To flesh this out, let’s look at Jesus command that we must be “born again of water and the Spirit” (Jn 3:5).  Some Christians think we must be baptized with water while others say a prayer is sufficient for this event.

This is very difficult to determine from this passage alone and also from just the New Testament books alone; but let’s see we can learn from Old Testament narratives that may have a meaning held within them.

In Genesis 1 we see the creation of the world.  What’s present?  The Spirit hovering over the water (Gen 1:2).  The world was “born” as the waters fell away and the dry land appeared.

In Genesis 7-8 we see the re-creation of the world with the flood.   Again we see the waters fall away and dry land appearing.  What tells Noah this?  A dove (Gen 8:8-12).

In Exodus 14 the Spirit of God separated the Red Sea and the Israelite people were reborn from slavery into new life.  How were they reborn?  Through physical water and the Spirit.

In Luke 3 Jesus is baptized physically in water and the Spirit descends on him “like a dove” (Lk 3:22).

Catholics roll this all together and say when God creates or re-creates something He uses real, physical water and the Spirit operates as well.  St. Peter agrees when he points out “In it [Noah’s ark] only a few people, eight in all, were saved through water, and this water symbolizes baptism that now saves you also” (1 Pt 3:20-21).  The allegorical sense of the Bible helps us see things that aren’t obvious in the text of a specific passage.  Sometimes a flood is just a flood, but God can use a flood to tell us even more.

Tuesday, June 25, 2013

What is the literal sense of the Bible?



Quick Answer:
The literal sense of the Bible is the actual words on th  This is the foundation of biblical interpretation.  The literal sense uses words to refer to things (we’ll see this change as we look at the other senses).  For example, when the Bible speaks of “the temple” in the literal sense it’s referring to the massive structure in Jerusalem where sacrifices are offered.

Longer Answer:
The catechism defines the literal sense of Scripture as “the meaning conveyed by the words of Scripture and discovered by exegesis, following the rules of sound interpretation: "All other senses of Sacred Scripture are based on the literal” (CCC 116).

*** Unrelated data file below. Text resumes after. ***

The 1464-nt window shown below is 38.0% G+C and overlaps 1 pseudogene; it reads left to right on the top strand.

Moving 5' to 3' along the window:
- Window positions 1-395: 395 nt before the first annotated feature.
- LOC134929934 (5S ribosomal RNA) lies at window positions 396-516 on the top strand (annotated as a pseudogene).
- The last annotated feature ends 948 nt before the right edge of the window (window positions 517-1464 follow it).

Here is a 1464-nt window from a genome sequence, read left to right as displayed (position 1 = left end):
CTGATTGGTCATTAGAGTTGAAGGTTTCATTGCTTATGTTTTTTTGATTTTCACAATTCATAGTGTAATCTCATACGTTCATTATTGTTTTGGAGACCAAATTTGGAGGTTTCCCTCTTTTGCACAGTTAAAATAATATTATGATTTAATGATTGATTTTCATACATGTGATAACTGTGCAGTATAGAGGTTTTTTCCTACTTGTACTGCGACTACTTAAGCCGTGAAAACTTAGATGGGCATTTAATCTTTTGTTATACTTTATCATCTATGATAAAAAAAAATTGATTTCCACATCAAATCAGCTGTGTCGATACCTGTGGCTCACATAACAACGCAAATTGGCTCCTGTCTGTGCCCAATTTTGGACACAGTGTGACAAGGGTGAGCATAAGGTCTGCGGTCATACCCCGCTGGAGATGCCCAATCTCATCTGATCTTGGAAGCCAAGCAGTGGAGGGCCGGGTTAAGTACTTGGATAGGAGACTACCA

The question to ask here is what do the words signify?  What is the human author, and more importantly the Divine Author, communicating with the words?  Getting at this requires a few steps.

First, have a reliable Bible translation.  Better yet, get several and compare them.  Some Bibles are overtly or accidently slanted in a particular way.  Some translate a particular Greek word as “teaching” when used in a positive light and as “tradition” when used in a negative light.  There’s a new Bible edition out translated to promote acceptance of homosexual relationships.  When selecting a Bible I suggest trying to minimize the amount of meddling and agendas the human translators bring.

 Second, use “sound interpretation”.  This doesn’t mean you need a Ph.D. in Biblical Theology but it does mean you need to think about what you’re reading.  I use a study Bible that has handy footnotes that expound on easy-to-misunderstand passages.  When you read something in Scripture that raises your eyebrows then start investigating.  Pray about why God choose those words, check what do other translations say, and consult faithful (to the Magisterium) commentators on the passage.

Finally, read the Bible instead of reading “about” the Bible!  Commentaries, blogs, and other sources of information are always a filtered view of Scripture.  If you want to know what the Bible says; read it.  There are plenty of Bible reading plans available, following the daily readings will get you through the Bible in three years, or just start with the Gospels and go from there.  The point is; the literal sense of Scripture is meaningless if you haven’t actually read the words.

Thursday, June 13, 2013

What are the “sense” of Scripture?


Quicker Answer:
Scripture has four “senses” or “ways of being understood”. Each passage has a literal meaning, can be an analogy to unlock deeper truths, can be understood as relevant to morality today, and can comment on the final glory of God. Understanding thes senses of the Bible allow for entering much more deeply into God's Word than just a quick reading would allow.